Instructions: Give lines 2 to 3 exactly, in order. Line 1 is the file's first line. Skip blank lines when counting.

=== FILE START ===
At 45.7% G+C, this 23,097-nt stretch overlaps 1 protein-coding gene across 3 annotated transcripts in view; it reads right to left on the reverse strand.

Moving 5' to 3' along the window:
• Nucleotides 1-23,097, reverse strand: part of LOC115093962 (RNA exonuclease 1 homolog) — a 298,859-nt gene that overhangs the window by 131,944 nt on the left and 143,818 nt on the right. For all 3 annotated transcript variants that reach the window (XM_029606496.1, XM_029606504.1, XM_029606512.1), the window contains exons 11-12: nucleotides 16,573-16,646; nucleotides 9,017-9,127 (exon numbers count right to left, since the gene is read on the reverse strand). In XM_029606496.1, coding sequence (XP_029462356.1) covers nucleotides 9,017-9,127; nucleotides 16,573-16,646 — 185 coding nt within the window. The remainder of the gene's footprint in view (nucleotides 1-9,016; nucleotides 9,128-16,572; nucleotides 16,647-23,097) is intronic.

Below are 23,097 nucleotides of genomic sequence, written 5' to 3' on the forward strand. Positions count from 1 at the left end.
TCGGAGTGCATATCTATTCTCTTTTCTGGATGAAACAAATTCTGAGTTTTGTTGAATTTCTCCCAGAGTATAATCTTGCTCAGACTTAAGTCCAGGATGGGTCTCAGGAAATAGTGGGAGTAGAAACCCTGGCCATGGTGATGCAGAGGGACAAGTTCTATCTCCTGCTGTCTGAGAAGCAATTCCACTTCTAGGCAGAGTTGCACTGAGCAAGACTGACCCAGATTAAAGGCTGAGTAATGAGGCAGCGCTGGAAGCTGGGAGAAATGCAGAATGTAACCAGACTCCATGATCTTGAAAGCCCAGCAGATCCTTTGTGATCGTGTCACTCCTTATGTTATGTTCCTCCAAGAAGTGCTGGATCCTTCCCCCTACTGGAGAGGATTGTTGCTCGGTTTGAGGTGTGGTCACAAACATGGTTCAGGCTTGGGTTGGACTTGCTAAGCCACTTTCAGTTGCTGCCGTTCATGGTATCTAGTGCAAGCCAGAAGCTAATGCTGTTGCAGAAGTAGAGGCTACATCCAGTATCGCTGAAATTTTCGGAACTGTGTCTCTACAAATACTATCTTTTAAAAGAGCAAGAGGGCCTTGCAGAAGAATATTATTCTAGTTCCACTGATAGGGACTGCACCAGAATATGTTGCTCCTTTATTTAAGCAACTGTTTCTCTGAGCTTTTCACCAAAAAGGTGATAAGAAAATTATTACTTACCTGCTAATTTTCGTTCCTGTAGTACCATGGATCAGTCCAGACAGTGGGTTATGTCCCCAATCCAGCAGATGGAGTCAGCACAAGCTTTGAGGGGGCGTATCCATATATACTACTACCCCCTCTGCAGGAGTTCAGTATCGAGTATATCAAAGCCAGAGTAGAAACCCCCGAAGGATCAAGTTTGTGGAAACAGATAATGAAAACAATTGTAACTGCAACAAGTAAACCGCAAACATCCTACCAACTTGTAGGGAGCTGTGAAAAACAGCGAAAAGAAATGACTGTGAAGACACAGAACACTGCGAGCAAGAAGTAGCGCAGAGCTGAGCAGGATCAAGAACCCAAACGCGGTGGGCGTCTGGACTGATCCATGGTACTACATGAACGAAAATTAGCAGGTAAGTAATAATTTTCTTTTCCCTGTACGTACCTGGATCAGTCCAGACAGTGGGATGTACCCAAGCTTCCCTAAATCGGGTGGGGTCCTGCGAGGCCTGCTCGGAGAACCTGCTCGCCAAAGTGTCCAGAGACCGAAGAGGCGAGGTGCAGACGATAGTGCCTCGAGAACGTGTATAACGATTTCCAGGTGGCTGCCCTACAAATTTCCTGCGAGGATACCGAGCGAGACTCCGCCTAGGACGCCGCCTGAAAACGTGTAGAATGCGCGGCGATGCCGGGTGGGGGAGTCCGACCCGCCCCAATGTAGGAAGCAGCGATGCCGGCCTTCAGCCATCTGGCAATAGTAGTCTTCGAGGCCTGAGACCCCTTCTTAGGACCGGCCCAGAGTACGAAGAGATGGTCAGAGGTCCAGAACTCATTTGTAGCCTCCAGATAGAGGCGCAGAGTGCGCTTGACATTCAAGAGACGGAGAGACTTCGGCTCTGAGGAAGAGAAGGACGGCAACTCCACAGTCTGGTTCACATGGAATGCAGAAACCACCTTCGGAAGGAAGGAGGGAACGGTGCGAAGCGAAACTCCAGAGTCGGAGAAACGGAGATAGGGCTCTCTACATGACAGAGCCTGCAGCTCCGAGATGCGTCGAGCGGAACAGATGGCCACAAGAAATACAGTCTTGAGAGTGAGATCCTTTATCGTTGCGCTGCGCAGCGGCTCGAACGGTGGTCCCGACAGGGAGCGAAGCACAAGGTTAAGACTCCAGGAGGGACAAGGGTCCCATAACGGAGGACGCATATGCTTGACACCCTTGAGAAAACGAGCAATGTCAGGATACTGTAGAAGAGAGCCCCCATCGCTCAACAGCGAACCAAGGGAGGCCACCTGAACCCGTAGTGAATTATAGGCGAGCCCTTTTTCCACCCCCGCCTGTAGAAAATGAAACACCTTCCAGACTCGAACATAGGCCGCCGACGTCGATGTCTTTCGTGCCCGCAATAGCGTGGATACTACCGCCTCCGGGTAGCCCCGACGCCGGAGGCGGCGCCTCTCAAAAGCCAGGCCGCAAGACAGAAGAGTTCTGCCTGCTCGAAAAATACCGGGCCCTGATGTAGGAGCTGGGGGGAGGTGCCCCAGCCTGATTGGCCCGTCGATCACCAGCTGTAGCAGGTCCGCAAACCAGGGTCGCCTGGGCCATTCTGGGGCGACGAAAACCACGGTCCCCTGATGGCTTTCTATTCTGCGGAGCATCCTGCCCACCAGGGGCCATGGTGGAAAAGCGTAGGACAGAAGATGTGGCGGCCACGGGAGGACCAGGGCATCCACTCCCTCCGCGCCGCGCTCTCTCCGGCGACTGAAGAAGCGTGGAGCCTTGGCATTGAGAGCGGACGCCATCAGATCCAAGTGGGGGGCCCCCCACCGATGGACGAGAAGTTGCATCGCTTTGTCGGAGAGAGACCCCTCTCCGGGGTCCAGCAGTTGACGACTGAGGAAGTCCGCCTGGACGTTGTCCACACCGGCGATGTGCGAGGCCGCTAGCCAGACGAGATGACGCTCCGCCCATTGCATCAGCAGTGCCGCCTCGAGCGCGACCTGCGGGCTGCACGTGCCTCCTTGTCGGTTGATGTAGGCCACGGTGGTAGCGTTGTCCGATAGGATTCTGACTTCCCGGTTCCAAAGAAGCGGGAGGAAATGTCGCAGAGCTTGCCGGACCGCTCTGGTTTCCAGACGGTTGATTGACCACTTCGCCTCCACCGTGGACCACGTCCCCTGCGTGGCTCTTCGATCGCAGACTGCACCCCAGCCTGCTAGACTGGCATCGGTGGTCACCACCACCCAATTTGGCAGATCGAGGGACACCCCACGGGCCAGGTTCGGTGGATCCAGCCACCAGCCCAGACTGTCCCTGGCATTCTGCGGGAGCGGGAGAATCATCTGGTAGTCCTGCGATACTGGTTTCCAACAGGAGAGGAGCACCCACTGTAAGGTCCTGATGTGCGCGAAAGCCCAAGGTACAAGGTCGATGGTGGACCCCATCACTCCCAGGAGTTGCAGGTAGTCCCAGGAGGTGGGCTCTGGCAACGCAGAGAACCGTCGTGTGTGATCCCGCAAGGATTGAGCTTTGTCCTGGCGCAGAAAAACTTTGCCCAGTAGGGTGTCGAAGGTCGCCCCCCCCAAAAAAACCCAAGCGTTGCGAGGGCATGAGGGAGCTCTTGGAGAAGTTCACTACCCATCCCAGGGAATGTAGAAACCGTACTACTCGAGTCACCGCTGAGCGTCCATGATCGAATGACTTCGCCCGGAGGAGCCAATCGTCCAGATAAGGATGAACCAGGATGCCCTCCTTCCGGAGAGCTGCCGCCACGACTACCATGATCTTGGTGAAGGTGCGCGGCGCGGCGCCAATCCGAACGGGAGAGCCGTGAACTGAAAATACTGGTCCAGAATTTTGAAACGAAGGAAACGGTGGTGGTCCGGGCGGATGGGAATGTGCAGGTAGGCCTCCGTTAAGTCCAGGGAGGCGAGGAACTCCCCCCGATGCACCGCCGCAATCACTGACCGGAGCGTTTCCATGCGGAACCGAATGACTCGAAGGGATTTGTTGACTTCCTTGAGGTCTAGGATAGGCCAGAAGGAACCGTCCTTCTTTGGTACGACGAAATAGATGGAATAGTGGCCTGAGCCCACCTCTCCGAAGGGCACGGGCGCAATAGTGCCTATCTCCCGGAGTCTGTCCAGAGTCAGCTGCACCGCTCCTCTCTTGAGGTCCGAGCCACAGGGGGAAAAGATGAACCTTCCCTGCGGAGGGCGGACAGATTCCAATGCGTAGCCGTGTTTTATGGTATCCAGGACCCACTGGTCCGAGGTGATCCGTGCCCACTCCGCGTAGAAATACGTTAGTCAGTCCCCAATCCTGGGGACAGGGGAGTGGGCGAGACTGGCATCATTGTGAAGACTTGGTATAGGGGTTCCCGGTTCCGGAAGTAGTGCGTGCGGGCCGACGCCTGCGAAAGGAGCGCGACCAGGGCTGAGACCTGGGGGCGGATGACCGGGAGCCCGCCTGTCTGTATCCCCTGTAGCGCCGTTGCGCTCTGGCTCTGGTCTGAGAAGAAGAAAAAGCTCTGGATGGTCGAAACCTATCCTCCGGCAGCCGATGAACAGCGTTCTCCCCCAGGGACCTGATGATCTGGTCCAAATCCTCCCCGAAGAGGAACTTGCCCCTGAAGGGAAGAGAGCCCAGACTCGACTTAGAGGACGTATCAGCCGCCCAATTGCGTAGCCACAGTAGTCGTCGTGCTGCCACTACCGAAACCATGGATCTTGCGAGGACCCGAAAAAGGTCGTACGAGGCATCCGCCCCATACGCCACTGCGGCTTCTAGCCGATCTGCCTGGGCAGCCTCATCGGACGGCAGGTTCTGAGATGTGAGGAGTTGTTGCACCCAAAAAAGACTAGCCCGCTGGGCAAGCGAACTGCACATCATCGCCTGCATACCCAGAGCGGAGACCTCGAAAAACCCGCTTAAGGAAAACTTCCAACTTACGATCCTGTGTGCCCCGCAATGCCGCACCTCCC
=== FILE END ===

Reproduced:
Moving 5' to 3' along the window:
• Nucleotides 1-23,097, reverse strand: part of LOC115093962 (RNA exonuclease 1 homolog) — a 298,859-nt gene that overhangs the window by 131,944 nt on the left and 143,818 nt on the right. For all 3 annotated transcript variants that reach the window (XM_029606496.1, XM_029606504.1, XM_029606512.1), the window contains exons 11-12: nucleotides 16,573-16,646; nucleotides 9,017-9,127 (exon numbers count right to left, since the gene is read on the reverse strand). In XM_029606496.1, coding sequence (XP_029462356.1) covers nucleotides 9,017-9,127; nucleotides 16,573-16,646 — 185 coding nt within the window. The remainder of the gene's footprint in view (nucleotides 1-9,016; nucleotides 9,128-16,572; nucleotides 16,647-23,097) is intronic.